Our Anabaptist and Baptist forefathers were mistreated, imprisoned, tortured and murdered by Catholic and Protestant alike over their commitment to a New Testament ecclesiology centered around believer’s baptism by immersion.
I wonder if we modern day Southern Baptists will follow our forefathers to so radical a conclusion. Today some Baptist pastors are willing to lead their churches to relax, contrary to the New Testament, the necessity of baptism by immersion for membership in the local church.
When such a move is based on misguided reasons such as appeasing paedobaptist friends; fostering church growth by making it easier for some people to join Baptist churches; or allowing Reformed soteriology to blur Baptist ecclesiology; it does not seem likely that we will have the stomach for it.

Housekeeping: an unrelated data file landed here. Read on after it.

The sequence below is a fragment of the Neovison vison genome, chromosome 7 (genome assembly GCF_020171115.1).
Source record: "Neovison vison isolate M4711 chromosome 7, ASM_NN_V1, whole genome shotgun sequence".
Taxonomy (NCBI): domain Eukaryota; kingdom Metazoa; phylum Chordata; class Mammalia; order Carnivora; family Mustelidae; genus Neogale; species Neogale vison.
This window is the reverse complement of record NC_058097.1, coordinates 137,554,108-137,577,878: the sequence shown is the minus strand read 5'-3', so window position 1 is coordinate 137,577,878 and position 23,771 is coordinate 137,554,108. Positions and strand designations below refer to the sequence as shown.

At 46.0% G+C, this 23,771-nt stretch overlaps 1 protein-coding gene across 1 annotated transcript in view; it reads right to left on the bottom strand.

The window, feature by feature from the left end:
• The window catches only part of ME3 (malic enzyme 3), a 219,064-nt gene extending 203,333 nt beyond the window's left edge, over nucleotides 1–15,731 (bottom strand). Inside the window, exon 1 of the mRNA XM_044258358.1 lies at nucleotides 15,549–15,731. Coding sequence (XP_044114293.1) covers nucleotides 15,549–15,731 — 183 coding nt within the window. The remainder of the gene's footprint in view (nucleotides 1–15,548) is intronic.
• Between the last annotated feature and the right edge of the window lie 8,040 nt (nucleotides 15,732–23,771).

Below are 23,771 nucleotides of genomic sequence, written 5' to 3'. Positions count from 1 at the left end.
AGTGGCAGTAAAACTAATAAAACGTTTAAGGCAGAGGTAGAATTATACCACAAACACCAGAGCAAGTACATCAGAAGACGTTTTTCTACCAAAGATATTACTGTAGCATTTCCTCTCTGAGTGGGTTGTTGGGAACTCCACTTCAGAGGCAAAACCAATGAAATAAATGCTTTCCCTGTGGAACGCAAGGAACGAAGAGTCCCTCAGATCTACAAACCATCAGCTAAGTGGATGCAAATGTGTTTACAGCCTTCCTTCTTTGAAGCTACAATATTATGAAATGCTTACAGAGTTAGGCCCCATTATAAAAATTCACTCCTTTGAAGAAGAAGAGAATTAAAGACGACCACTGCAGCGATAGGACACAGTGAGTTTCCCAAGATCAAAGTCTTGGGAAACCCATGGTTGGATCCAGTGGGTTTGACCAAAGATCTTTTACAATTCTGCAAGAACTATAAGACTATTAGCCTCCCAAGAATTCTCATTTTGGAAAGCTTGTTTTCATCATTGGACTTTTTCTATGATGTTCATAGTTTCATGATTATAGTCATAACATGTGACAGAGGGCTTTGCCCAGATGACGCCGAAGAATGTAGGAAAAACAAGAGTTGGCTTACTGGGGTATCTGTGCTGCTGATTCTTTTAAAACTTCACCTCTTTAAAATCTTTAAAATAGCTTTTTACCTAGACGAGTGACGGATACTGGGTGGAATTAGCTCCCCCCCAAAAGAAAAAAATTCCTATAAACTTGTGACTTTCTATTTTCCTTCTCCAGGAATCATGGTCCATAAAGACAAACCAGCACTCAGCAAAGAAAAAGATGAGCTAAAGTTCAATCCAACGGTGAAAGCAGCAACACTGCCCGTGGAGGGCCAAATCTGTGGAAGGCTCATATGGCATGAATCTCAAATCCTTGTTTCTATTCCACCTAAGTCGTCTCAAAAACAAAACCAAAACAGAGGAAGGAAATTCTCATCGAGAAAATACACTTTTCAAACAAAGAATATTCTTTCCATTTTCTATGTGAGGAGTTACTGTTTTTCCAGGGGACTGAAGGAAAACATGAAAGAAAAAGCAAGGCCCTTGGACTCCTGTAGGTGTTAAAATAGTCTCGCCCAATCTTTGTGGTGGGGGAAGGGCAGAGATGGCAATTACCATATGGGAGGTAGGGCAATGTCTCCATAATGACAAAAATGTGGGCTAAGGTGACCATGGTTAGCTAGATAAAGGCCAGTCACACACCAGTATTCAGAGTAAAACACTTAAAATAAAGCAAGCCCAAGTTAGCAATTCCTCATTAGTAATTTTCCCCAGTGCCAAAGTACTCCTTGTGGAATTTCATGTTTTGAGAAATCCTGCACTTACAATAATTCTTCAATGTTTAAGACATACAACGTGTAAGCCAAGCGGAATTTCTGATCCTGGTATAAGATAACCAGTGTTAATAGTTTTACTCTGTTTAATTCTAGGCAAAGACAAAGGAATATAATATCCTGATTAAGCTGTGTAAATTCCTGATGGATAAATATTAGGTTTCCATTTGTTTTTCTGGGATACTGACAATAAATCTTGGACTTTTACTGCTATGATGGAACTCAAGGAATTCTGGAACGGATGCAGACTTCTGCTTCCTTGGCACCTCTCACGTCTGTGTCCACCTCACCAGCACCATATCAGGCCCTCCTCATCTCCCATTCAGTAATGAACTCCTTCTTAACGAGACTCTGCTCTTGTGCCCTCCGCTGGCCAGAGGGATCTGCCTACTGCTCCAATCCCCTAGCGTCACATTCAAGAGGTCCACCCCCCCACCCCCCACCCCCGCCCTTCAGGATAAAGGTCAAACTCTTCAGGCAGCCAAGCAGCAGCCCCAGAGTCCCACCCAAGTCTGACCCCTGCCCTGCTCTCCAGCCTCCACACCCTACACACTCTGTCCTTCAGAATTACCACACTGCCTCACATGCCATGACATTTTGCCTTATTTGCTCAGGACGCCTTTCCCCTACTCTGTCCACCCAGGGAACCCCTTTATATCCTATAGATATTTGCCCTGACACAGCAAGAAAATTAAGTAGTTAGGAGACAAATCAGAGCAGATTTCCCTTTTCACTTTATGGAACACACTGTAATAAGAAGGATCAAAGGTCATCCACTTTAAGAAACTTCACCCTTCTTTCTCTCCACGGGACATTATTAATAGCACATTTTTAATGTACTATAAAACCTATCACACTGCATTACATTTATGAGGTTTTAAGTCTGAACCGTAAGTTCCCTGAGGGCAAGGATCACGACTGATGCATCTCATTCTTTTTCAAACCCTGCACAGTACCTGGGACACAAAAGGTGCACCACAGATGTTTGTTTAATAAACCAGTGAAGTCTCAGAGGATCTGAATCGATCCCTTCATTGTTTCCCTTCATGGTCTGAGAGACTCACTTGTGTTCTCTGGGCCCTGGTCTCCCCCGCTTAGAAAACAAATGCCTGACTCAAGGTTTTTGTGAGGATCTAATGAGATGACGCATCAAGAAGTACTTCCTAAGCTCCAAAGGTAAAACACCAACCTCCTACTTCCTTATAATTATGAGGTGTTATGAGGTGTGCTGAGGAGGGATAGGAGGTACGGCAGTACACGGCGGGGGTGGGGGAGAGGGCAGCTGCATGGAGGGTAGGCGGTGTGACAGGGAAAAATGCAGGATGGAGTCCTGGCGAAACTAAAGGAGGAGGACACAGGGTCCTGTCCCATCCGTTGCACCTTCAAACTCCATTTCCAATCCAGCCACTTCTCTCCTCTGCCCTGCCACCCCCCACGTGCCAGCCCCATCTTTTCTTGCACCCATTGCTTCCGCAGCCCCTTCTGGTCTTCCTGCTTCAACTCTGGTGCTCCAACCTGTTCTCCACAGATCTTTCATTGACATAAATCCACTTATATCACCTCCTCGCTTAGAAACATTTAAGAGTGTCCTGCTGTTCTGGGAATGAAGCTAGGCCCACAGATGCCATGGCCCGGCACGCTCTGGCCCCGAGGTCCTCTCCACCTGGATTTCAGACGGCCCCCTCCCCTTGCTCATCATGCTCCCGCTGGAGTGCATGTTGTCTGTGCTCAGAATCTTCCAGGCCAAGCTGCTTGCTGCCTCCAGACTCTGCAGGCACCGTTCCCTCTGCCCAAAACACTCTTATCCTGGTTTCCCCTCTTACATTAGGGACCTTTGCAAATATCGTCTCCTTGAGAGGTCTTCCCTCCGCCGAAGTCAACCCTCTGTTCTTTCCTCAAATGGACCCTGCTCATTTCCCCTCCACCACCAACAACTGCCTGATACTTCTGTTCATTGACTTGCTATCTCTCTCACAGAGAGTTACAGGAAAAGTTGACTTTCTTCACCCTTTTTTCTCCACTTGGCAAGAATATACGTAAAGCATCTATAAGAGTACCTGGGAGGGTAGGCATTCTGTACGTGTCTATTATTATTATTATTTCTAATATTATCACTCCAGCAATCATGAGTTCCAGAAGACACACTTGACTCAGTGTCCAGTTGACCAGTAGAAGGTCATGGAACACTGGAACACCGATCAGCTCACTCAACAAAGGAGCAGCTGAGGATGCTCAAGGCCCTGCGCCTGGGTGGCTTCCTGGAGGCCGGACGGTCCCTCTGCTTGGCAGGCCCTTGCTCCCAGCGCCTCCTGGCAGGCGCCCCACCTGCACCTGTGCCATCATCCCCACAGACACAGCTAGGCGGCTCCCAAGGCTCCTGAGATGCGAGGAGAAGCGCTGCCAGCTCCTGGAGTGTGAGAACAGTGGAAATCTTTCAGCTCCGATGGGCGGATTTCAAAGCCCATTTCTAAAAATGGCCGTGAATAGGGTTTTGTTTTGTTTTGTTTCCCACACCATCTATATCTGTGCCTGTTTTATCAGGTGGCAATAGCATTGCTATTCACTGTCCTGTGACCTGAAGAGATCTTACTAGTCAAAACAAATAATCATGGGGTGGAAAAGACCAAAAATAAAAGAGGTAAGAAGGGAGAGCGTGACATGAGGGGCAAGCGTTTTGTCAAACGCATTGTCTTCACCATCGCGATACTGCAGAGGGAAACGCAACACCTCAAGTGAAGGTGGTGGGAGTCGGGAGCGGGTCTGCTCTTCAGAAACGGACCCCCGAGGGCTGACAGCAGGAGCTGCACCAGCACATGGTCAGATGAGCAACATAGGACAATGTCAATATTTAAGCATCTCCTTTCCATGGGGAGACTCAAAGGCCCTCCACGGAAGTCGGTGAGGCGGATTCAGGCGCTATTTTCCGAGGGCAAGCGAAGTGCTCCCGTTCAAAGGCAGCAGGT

The indications that some Southern Baptists have lost touch with what it means to be Baptist are evident. Under no circumstances and for no reasons should Southern Baptists abandon their convictions about what the Scriptures teach on the subject of baptism; its meaning or its mode.
The “Prince of Preachers” Charles Haddon Spurgeon knew this all too well:
If I thought it wrong to be a Baptist, I should give it up and become what I believed to be right… if we could find infant baptism in the word of God, we would adopt it. It would help us out of a great difficulty, for it would take away from us that reproach which is attached to us—that we are odd and do not as other people do. But we have looked well through the Bible and cannot find it, and do not believe it is there; nor do we believe that others can find infant baptism in the Scriptures, unless they themselves first put it there.
The same goes for baptism by any other mode than immersion.
The distinctive principle of Baptists is that
“the immersion in water of a believer in Christ is essential to Baptism—so essential that without it there is no baptism.”
J. M. Pendleton, Distinctive Principles of Baptists (Philadelphia: American Baptist Publication Society, 1882), 158.